For an undeveloped brain, comprehending death and the existential issues around it, is extremely difficult. Adults struggle with this. So children will struggle even more without the tools yet to be developed to help them.

Grief In Children Resurfaces At Each Developmental Stage.

The younger the child, the more undeveloped will be their ability to process their grief. It is now known that grief in children will resurface at different stages in their childhood and even into adult life.

It is important to be aware of these difficulties and be ready to support your child.

The developing brain is learning. That is how the brain develops. But without support, the brain cannot learn. The brain needs to learn how to process Grief.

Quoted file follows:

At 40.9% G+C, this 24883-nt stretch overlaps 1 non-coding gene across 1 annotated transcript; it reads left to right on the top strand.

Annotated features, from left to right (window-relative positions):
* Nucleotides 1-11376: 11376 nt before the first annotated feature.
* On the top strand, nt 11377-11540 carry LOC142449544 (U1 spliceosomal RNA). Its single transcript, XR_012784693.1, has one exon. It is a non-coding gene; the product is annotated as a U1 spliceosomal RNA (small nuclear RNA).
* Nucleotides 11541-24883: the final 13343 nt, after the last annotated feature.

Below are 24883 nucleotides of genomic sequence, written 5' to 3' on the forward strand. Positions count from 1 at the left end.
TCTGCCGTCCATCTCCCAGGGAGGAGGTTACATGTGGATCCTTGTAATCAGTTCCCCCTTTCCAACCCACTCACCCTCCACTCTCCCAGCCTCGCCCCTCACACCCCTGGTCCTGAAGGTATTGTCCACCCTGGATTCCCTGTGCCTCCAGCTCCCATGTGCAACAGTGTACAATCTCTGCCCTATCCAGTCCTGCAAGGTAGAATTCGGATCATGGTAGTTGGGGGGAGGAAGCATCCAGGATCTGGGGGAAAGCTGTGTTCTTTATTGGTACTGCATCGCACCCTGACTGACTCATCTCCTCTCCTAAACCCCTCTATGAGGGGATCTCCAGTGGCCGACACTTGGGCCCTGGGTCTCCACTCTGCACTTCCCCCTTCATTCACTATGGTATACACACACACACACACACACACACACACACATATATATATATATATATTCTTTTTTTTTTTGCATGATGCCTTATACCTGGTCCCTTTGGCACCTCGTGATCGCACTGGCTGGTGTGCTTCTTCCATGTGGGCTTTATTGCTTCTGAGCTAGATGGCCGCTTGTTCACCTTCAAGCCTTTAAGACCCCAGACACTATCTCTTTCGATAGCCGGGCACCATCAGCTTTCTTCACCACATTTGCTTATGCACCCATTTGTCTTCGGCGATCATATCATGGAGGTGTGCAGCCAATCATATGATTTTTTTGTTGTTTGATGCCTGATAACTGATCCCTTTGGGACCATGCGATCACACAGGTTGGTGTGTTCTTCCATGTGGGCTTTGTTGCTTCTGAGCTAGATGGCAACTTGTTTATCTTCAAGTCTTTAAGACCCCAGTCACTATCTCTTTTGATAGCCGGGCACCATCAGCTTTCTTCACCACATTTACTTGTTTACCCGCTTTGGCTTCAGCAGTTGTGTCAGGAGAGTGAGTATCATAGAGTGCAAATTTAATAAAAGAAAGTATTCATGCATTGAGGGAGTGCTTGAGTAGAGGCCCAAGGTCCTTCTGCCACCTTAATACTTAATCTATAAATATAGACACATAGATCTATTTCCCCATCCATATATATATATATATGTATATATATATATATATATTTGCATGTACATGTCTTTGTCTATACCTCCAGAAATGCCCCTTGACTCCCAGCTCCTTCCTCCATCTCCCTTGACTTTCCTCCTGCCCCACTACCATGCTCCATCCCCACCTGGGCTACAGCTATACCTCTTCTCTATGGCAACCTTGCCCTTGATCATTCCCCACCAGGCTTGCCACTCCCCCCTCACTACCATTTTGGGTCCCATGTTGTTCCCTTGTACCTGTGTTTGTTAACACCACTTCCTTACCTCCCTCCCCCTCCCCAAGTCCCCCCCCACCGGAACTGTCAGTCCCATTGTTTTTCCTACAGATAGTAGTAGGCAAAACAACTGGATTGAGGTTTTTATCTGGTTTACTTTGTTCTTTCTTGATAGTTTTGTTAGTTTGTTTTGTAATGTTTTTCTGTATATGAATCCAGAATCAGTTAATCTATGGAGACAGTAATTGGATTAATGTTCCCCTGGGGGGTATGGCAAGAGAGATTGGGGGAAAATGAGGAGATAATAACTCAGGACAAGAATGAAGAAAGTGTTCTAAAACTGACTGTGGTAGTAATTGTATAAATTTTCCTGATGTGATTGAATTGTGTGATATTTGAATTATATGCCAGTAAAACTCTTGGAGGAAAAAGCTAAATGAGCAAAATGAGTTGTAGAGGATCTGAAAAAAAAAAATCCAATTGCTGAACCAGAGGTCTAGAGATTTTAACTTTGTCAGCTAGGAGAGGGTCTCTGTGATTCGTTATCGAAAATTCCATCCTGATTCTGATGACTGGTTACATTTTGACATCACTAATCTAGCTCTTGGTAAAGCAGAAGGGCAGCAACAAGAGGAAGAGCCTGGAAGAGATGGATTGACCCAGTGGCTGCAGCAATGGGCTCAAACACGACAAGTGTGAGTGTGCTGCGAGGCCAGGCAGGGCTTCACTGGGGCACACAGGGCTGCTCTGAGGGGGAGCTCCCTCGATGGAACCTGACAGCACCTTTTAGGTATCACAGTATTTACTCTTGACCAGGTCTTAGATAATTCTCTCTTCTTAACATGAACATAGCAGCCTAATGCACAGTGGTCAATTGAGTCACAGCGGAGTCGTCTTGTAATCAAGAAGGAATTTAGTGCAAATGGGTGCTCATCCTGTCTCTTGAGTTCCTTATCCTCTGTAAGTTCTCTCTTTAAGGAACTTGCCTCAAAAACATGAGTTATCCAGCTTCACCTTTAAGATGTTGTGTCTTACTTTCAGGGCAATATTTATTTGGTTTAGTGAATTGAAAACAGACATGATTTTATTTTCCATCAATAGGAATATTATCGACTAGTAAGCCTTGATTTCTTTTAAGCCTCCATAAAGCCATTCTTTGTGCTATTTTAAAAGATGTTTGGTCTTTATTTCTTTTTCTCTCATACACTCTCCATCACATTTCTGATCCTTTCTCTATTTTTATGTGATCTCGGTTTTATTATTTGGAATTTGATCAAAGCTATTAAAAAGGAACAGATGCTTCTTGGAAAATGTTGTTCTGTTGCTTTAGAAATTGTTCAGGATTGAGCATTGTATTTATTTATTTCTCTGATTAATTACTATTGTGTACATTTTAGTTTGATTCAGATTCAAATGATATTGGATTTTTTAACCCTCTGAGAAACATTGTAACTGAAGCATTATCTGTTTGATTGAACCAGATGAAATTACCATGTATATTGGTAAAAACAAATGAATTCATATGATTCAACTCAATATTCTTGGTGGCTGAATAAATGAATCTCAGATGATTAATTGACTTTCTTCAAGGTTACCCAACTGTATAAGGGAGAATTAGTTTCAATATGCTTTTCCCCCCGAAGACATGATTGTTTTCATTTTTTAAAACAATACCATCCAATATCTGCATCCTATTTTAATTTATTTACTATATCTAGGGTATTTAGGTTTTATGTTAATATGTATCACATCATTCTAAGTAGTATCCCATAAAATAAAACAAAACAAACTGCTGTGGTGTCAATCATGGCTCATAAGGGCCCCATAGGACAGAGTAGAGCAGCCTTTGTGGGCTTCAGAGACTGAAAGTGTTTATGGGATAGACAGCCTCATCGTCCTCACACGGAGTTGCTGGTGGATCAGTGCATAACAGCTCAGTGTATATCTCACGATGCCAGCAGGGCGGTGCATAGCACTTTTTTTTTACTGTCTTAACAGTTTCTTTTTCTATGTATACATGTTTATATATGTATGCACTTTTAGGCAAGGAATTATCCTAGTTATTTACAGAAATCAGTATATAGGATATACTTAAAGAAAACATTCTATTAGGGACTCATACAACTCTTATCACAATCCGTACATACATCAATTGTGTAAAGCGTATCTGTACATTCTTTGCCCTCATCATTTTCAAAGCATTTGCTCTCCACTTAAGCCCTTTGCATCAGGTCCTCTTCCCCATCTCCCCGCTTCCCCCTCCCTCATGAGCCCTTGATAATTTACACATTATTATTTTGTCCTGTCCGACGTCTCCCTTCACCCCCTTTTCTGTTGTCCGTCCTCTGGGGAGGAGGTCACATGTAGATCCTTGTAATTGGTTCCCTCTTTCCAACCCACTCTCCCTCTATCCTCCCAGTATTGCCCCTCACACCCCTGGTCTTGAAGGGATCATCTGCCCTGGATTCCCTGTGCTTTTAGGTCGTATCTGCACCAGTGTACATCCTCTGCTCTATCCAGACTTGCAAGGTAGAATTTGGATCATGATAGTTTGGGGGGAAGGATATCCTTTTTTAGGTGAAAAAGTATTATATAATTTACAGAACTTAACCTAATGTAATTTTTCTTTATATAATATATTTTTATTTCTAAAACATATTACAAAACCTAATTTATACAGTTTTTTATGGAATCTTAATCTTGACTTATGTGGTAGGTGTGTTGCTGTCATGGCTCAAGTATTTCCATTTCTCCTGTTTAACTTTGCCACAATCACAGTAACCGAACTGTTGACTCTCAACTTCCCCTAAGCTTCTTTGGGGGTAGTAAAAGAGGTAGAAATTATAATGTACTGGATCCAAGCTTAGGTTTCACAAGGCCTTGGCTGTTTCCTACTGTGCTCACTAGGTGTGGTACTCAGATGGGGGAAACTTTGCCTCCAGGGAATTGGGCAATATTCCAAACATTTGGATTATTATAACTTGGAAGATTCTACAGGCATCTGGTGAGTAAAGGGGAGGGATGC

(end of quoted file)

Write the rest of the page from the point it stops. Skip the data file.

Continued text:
Attending To The Trauma Of Grief

Grief is a trauma. It is dysregulating. A child experiencing grief will be thrown into a major fight/flight/freeze stress response. They will also lose their connection to others and feel very isolated and alone.

Many people think they just have to sit their child down and talk to them and that will help. But a dysregulated brain can’t learn or reason so talking to a child in this situation will not work.

The 3 Steps

There are 3 steps to reaching your child and helping them to learn how to process their grief.

The steps are as follows:

Step 1. Regulate

The first thing you need to do with your child is help them regulate their fight/flight/freeze response and become calmer.

One of the best ways to do this is to be as calm as you can. Research has shown that children cope well with traumatic events when their parents remain relatively calm and can maintain as much as possible regular routines. The main thing is that your child feels safe. They need to feel that you can still protect them. In a world that has just fallen apart with the loss of someone important, knowing you are still there is vital.

Do the best you can